The Science of Mining Social Media Data

Data never lies, even in social media. Procter & Gamble’s Pepto-Bismol sales were declining two years ago, when the company realized that consumers were discussing the indigestion-relief medicine on Saturday and Sunday mornings after drinking a bit too much. P&G began luring hungover Facebookers. This resulted in an 11 percent market-share gain in the 12 months through fall 2011.

Consumers produce incredible amounts of social data every day, and the data can help marketers talk to the people who want to hear from them with the right type of messaging. There’s more to it than just optimizing marketing, i.e., targeting ads. Often the discussion around social data, like all digital data, begins and ends with ad targeting. But that’s only half of the picture, if that. Social data is a powerful source of insight that can craft new marketing strategies or even entirely new products and services.

Another example is Target, which uses social data to inform future marketing efforts. Target has a whole behavioral research division dedicated to analyzing consumer behavior online and in-store. There’s a whole bunch of social media data mining going on here, and Target uses this information, as well as data on purchases linked to a Target.com account or in-store credit card purchases to better target (no pun intended) consumers. Target is able to identify customers that are pregnant or just had a baby and then uses various marketing channels to lure them in-store to buy baby products and, since they’re already there, everything else they need.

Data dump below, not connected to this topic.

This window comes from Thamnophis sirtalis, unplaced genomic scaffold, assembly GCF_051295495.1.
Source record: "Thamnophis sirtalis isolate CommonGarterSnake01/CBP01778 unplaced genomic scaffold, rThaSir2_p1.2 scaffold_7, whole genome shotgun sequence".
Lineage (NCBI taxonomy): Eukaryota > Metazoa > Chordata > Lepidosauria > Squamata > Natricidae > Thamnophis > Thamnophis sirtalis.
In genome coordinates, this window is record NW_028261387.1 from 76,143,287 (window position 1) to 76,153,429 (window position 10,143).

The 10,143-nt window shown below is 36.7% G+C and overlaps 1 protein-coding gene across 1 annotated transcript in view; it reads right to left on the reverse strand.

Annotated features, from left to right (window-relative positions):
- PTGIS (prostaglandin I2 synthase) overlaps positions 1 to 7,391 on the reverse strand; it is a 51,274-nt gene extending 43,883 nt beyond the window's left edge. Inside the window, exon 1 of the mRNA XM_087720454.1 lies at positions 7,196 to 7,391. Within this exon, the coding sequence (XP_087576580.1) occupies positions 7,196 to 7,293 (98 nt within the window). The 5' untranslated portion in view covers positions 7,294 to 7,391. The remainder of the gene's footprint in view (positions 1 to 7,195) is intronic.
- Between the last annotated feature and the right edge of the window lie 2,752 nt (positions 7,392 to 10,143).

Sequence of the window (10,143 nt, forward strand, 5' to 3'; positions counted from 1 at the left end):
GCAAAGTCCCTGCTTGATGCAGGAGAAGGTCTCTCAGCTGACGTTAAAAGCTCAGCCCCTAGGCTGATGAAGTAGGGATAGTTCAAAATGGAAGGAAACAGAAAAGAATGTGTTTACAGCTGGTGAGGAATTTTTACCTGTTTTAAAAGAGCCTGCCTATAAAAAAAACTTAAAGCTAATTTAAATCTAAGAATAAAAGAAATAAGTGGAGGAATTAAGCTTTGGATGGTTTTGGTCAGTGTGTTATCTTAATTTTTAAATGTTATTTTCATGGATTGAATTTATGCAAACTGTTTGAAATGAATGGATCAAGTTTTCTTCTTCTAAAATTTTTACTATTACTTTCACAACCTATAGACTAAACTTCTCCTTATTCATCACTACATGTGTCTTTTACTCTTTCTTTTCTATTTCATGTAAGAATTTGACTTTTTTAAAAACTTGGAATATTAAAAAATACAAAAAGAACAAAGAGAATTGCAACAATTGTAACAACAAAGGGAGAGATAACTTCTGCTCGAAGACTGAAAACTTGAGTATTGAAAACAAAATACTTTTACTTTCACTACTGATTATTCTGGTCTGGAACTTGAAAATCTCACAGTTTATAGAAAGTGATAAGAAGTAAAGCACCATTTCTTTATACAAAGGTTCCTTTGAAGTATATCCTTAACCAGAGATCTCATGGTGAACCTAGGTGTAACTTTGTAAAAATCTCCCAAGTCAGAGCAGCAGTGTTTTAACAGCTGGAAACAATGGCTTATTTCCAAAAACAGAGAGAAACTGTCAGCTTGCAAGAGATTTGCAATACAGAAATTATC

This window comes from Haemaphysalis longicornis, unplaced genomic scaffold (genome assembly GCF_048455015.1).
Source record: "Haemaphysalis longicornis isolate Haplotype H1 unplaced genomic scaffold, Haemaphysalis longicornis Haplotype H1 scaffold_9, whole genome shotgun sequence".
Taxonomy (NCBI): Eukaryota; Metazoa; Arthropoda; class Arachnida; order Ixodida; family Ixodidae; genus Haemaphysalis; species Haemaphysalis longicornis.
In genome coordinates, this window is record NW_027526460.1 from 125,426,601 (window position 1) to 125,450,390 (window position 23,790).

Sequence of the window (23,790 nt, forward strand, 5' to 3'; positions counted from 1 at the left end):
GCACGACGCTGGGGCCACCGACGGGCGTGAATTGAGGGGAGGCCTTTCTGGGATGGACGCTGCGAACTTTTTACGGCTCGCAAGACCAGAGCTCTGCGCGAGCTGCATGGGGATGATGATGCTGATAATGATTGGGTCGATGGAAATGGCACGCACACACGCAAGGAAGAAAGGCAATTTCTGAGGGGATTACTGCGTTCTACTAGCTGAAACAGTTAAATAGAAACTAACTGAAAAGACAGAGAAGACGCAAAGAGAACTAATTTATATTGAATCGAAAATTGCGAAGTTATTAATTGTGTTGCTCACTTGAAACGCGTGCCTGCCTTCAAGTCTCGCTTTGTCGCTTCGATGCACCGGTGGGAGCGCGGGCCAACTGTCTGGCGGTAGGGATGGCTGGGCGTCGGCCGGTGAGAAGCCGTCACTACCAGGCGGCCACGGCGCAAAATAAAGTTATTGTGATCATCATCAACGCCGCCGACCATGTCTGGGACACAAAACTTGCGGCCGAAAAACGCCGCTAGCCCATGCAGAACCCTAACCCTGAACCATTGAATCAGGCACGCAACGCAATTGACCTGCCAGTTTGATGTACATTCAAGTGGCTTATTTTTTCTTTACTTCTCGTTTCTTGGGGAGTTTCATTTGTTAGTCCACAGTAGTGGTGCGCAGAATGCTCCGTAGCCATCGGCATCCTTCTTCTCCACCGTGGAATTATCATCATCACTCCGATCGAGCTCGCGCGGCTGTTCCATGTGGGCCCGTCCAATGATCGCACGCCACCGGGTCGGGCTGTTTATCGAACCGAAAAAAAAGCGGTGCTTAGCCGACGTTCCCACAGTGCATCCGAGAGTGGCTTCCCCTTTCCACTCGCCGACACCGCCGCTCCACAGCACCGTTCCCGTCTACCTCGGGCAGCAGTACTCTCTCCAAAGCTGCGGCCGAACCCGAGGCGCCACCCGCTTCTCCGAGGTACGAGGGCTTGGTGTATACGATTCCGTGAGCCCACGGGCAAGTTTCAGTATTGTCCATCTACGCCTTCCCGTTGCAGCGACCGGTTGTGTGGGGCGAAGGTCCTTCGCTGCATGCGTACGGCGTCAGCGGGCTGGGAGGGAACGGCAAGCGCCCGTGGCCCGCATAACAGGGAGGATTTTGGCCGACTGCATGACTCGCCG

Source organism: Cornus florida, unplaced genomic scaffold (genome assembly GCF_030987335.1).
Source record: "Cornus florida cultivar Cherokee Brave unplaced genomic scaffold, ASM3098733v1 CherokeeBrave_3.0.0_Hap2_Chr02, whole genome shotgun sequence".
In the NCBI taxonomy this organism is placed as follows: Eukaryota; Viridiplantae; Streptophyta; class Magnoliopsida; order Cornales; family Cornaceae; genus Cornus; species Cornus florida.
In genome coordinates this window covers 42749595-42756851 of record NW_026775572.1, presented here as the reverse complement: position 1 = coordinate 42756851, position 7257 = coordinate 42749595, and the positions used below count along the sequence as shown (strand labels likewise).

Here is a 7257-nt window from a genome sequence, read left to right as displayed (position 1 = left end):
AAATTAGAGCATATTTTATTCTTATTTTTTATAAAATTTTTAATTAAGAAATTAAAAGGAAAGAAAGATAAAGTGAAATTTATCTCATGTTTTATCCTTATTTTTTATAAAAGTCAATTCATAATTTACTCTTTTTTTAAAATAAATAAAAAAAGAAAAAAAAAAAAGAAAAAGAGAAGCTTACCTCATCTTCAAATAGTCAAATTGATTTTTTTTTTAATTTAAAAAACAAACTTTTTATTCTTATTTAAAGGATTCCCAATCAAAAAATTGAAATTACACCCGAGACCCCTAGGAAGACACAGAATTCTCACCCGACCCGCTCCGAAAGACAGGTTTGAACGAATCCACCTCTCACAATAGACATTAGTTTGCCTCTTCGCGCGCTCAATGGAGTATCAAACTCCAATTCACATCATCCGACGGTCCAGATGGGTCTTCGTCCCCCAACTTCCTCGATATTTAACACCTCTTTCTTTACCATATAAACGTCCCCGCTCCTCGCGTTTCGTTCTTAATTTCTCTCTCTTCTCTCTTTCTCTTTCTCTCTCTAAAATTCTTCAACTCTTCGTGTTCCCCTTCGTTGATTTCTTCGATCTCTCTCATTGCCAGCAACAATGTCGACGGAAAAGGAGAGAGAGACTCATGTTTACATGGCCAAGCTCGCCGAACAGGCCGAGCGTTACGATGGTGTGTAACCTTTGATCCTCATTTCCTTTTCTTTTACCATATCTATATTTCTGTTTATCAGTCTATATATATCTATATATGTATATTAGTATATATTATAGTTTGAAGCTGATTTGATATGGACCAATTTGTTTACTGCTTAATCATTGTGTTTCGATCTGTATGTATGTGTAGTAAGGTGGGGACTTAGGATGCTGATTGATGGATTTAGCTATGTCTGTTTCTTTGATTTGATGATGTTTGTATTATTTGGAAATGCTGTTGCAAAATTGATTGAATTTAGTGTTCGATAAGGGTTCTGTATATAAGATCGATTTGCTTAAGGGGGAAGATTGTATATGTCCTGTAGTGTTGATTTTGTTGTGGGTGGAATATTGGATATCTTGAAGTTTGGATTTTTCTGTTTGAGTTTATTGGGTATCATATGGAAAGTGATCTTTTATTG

Walgreens has also used social media data to better guide its marketing, according to Adam Kmiec, Walgreens’ social media chief. When the drug-store chain launched its mobile app, it used Facebook fan feedback to assess what additional features users would want in the app experience. As a result, Walgreens added deals and offers to its app, since a great deal of Facebook fans expressed the desire for these features.

Mining social data is a means of improving individual campaign performance and increasing brand relevance. The data can be used to distinguish which customers are in which part of the purchase funnel, which is key to getting the right message to the right consumer. This means analyzing what type of messaging works well on what platforms, learning from the messages that don’t work and tweaking them the next time around for better results.

“The cool thing about social is it destroys barriers to access,” said Michael Perrone, chief operating officer of SocialFlow. “If you think about it, in the past, marketers had to pay to get access to consumers. So think about things like buying shelf space or paying to get on prime time. Social specifically destroys these barriers of access. The byproduct of all this is it becomes an attention bottle-neck. You are now not only competing with other brands, but also with my mother and best friend, whose status updates are in the same place. The more you focus your message, the better chance you have of it being heard.”